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Logo of Phnom Penh Post newspaper Phnom Penh Post - Cambodia begins first agricultural census

Cambodia begins first agricultural census

Cambodia begins first agricultural census

7 argricultural census

Cambodia’s first-ever agricultural census is under way, tasked with addressing the lack of reliable statistical information on one of  the Kingdom’s most crucial economic sectors.

“It is the first agricultural census,” San Sy Than, undersecretary of state for the Ministry of Planning, said. “This will provide the benchmark data for this very important sector of the economy of Cambodia.”

The census is being taken by the government with assistance from the UN’s Food and Agriculture Organisation (FAO) in two rounds. The first round runs through May 31. After the July elections, the second round will commence in August and run through September.

Topics of the census include the total area of agricultural holdings, location, size, use and ownership of land, the types of crops planted, farming techniques, use of irrigation and characteristics of farming households.

Yang Saing Koma, president of the Cambodian Center for Study and Development in Agriculture, said the census would complement efforts to develop the sector.

“It will help us to have concrete data within the sector – what is our potential and how much land do we have and employment. This will also help investors to have a clear investment plan before they decide to put their investment here in the real areas or products,” he said.

“Although, so far, we don’t have enough data, the sector is improving in parallel with our economic development. This census is really important for us and really timely to the economic expansion.”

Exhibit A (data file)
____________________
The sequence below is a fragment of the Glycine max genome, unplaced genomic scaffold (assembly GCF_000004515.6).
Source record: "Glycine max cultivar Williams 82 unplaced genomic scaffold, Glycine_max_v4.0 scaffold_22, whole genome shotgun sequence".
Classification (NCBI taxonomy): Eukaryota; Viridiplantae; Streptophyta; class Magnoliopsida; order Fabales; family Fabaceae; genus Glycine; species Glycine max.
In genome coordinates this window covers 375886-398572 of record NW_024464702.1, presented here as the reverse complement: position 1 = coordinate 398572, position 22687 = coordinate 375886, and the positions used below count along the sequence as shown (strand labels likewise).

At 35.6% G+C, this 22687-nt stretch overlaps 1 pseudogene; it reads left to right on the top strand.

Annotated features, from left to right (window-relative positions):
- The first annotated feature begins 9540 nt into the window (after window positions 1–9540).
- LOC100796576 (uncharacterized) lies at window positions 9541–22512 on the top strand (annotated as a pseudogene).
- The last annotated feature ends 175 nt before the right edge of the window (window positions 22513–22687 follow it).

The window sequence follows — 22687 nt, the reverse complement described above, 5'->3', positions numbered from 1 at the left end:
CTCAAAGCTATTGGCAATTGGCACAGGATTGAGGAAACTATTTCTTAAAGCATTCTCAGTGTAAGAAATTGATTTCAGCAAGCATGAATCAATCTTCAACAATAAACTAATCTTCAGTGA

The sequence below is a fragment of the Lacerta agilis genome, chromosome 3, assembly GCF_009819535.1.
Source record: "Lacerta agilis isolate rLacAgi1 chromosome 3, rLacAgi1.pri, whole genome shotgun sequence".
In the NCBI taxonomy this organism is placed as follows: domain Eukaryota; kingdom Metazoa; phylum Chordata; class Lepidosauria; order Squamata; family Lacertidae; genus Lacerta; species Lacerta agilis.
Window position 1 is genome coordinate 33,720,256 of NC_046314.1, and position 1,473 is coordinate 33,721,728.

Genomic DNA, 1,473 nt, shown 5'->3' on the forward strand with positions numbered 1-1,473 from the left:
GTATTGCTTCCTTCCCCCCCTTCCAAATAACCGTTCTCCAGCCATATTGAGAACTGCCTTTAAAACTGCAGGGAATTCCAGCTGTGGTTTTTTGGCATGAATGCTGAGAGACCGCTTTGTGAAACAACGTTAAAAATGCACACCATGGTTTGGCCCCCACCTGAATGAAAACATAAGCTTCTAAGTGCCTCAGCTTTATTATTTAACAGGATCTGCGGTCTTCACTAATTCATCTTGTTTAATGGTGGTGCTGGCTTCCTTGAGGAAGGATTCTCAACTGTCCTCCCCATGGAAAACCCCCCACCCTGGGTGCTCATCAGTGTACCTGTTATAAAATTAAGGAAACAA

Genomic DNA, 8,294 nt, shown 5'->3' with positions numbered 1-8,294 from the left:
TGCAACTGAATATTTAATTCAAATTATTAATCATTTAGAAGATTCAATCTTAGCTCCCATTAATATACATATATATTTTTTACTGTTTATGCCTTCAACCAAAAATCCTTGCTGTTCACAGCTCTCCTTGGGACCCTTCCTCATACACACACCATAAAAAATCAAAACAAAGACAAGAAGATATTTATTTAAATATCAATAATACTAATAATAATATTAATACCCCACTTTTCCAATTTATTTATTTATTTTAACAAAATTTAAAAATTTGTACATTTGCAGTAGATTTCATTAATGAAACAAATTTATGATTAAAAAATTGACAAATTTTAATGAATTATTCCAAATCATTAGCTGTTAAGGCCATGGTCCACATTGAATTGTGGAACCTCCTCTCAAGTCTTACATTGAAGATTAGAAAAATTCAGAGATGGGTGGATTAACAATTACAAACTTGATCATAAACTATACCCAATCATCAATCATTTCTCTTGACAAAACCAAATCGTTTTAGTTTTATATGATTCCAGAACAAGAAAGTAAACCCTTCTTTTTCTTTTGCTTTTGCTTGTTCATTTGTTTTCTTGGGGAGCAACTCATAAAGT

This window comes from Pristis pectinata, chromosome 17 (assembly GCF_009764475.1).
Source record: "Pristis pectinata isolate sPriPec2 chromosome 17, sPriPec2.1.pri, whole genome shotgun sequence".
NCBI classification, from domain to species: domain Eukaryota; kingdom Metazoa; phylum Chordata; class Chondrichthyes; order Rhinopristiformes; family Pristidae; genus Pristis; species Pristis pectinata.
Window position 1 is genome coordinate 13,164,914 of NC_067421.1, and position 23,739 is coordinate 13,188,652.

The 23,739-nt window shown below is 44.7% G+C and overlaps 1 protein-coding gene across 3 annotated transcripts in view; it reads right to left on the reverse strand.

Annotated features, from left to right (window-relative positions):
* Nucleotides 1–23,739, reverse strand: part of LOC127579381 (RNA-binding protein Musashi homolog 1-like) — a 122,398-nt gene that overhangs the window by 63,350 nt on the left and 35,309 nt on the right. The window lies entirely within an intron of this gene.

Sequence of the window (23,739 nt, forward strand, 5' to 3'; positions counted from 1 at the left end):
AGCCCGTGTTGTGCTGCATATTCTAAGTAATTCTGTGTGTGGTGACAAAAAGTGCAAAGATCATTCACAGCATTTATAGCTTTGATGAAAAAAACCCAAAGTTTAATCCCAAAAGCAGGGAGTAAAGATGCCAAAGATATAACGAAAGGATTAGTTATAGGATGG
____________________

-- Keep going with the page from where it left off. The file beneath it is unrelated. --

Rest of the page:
The FAO says Cambodia does not currently have an appropriate framework for conducting agricultural surveys, nor a set of reliable statistics in place to allow accurate decision-making for policy development.

The proposed outcomes of the census include detailed, reliable and current information about the sector to better inform government, NGOs and development agencies.

“Of course having reliable statistics is very important for the formulation of policies on the sector, especially in agriculture, a sector important for the economy of Cambodia. So I think we are fortunate to have that exercise and it will be conducted according to the statistics law we have every 10 years,” Sy Than said.

According to FAO Cambodia, in the first round of the census, an estimated 2.7 million households engaged in agricultural activities will be identified. In the second, five per cent of these households will be interviewed about their agricultural activities, before experts eventually examine the data.

Involved in the census is the National Institute of Statistics, the Ministry of Agriculture, Forestry and Fisheries and the Ministry of Planning. The estimated budget is about $5.5 million, Sy Than said.

The government will provide $1.4 million, USAID is providing about $1.5 million, AusAID $1 million and Sweden $1.2 million. Alongside its expertise, the FAO will donate about $400,000 worth of materials.

According to Josie Perez, expert on the Agriculture Census Program, FAO Cambodia, the data will be published “late 2014 or early 2015.”


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